2018: The Year That Broke Cinema
Down the rabbit hole: Movies and entertainment got more disrupted and woke in 2018. A Star is Born.
2018: The Year That Broke Cinema
THE X-PAT FILES - Scott Garceau (The Philippine Star) - January 6, 2019 - 12:00am

What a strange, wonderful year for movies. Lots of changes — political, social, technological — forced many viewers to reevaluate what “entertainment” can ultimately offer us. We got new viewing innovations from Netflix, which advanced its strategy of sending new films out to select cinemas (Annihilation, Bird Box, Roma) before dropping them on their streaming service, thus making them eligible for the big awards season. We had more films by African-American directors that looked head-on at race relations (Spike Lee’s BlacKkKlansman, Boots Riley’s absurdist debut Sorry to Bother You, Barry Jenkins’ If Beale Street Could Talk, not to mention the behemoth of Marvel’s Black Panther), and interesting documentaries that explored more humane, activist viewpoints (Won’t You Be My Neighbor? about Mr. Rogers, Michael Moore’s Fahrenheit 11/9, and RBG about SC Justice Ruth Bader Ginsburg).

It was a year when even the biggest, nastiest movie moguls got their comeuppance in real life (hello, Harvey) and women were front and center in caper comedies (Ocean’s Eight), fashion noir (A Simple Favor), horror remakes (Luca Gaudagnino’s Suspiria), period power-play dramas (Mary Queen of Scots and The Favourite) and women-centered reminiscences (Alfonso Cuaron’s Roma). Call it the revenge of #TimesUp, or #MeTooPart2.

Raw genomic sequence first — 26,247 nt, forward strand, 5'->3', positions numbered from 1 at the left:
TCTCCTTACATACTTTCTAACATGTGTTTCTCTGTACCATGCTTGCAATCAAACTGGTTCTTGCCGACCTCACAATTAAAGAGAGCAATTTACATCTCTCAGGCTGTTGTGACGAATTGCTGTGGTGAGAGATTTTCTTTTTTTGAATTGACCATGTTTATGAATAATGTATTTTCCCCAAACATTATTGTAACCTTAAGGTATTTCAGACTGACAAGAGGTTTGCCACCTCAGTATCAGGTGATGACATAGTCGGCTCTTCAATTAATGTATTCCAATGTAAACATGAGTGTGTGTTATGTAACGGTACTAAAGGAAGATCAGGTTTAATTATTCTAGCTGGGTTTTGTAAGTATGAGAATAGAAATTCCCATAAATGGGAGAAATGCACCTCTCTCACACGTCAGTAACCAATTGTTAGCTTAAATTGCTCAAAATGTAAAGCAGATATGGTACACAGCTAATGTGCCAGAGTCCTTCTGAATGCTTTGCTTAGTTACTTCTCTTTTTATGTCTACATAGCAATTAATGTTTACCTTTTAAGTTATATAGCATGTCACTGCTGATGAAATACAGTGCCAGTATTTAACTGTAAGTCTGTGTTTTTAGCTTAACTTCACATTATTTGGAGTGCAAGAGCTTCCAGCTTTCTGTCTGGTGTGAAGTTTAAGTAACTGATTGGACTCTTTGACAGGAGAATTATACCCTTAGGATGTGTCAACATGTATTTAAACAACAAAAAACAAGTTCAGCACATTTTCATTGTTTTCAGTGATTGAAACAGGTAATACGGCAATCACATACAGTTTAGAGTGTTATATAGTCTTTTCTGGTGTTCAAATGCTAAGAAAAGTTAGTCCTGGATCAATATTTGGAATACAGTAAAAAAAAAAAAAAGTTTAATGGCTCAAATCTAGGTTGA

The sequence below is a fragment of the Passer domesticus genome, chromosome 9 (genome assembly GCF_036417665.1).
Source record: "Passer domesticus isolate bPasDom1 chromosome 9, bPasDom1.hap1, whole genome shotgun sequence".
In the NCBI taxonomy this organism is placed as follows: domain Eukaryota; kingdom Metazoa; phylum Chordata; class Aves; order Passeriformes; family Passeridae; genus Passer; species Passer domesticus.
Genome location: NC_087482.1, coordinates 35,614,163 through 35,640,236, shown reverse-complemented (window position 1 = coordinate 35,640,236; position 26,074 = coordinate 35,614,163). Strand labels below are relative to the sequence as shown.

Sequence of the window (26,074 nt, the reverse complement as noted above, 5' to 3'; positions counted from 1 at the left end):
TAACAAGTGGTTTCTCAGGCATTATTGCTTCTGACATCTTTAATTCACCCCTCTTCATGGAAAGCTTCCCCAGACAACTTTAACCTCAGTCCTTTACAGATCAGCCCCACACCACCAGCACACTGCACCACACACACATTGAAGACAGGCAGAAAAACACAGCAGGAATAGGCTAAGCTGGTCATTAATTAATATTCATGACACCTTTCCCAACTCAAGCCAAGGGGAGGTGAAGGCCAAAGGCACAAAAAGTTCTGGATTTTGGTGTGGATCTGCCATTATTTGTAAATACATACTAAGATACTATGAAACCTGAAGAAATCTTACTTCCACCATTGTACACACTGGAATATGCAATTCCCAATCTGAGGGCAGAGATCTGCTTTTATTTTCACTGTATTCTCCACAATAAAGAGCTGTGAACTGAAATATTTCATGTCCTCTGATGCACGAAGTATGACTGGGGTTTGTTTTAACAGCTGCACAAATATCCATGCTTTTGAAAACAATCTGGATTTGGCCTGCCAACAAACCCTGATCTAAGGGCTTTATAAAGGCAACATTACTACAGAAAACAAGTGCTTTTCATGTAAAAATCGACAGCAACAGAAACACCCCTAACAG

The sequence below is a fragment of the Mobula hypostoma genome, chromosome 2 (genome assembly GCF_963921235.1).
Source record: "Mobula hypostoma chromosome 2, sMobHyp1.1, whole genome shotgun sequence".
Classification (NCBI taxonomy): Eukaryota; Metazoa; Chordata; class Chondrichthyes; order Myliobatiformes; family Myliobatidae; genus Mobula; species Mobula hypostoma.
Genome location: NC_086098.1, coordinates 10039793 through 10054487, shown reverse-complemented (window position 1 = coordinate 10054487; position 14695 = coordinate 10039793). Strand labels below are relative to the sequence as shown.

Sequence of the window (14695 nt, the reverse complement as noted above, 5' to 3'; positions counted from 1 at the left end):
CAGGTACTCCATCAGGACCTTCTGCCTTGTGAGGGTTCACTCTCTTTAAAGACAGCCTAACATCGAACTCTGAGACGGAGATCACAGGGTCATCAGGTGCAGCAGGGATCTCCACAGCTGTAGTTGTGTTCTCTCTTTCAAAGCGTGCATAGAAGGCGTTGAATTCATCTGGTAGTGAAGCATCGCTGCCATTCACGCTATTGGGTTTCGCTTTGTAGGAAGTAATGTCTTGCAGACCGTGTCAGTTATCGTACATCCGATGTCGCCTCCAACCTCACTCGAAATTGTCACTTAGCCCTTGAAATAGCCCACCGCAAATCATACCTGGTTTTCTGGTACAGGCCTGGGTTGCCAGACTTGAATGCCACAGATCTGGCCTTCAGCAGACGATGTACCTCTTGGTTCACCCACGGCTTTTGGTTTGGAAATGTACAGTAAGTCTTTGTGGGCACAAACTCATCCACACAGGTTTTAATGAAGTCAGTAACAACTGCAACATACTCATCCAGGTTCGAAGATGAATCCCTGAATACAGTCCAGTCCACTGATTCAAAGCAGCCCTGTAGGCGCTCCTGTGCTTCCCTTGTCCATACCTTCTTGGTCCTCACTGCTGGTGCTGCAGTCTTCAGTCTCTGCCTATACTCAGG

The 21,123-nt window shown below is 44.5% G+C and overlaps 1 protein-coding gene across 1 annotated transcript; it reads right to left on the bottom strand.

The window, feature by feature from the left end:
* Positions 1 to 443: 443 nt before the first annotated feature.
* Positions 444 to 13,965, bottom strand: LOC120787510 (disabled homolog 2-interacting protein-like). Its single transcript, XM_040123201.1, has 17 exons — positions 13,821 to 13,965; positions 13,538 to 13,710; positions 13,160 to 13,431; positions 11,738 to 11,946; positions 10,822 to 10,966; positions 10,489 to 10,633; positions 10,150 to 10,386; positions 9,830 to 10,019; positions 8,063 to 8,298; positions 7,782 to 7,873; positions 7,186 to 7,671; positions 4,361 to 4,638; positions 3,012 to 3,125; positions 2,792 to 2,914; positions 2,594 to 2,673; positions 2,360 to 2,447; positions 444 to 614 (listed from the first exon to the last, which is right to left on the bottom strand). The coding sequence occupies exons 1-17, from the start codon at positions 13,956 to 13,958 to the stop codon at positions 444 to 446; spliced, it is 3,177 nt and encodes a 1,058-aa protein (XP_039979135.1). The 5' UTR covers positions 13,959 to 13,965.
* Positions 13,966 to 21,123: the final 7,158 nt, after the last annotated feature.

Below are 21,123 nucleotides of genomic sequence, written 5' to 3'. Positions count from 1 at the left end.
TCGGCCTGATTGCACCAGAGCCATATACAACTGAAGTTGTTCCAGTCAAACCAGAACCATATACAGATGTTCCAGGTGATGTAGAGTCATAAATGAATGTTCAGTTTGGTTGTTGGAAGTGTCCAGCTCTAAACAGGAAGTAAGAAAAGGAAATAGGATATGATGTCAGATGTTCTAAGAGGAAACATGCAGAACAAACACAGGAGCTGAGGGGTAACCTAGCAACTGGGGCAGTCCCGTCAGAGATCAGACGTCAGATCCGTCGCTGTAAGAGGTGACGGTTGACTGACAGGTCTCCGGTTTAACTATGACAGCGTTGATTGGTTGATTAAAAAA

If you needed extra evidence that genres were being put in the blender, you needed to look no further than Veep creator Armando Iannucci’s wickedly satirical Death of Stalin, with its power-grabbing politics outdoing even Trump’s White House; or the Coen brothers’ through-the-wormhole Western vignette saga, The Ballad of Buster Scruggs (which itself debuted almost simultaneously on Netflix).

Netflix upped its own game even further, making the new season of its acclaimed British import Black Mirror into a single movie — albeit an interactive mindfrak of a movie called Bandersnatch that requires you to make choices along the way, branching out into hundreds of possible outcomes. If entertainment didn’t take a flying leap down the rabbit hole in 2018, you can be sure it will be slipping down there for good in the coming year.
After all, we can’t be expected to be confined to one formula or viewing option. Hollywood seems to be reading the tea leaves more closely, pointing towards even bigger untapped markets. The huge success of Crazy Rich Asians was seen as a watershed moment — a film completely occupied by characters that resisted previous Hollywood-supplied stereotypes, painting a picture that more and more (affluent) Asians can finally relate to. But there was also the small hit Searching, with John Cho desperately trying to piece together clues about his missing daughter, depicting the lives of Korean-Americans as integrated, yet fraught with new perils.

Crazy Rich Asians

We had Oscar bait galore, but few came as prepackaged for the trophy stage as Bradley Cooper’s remake of A Star is Born, with the star/writer/director casting himself as a faded country rocker and Lady Gaga in a breakout role as the ingénue pop star. Great as it was, it didn’t exactly crack any Hollywood molds or shatter any glass ceilings.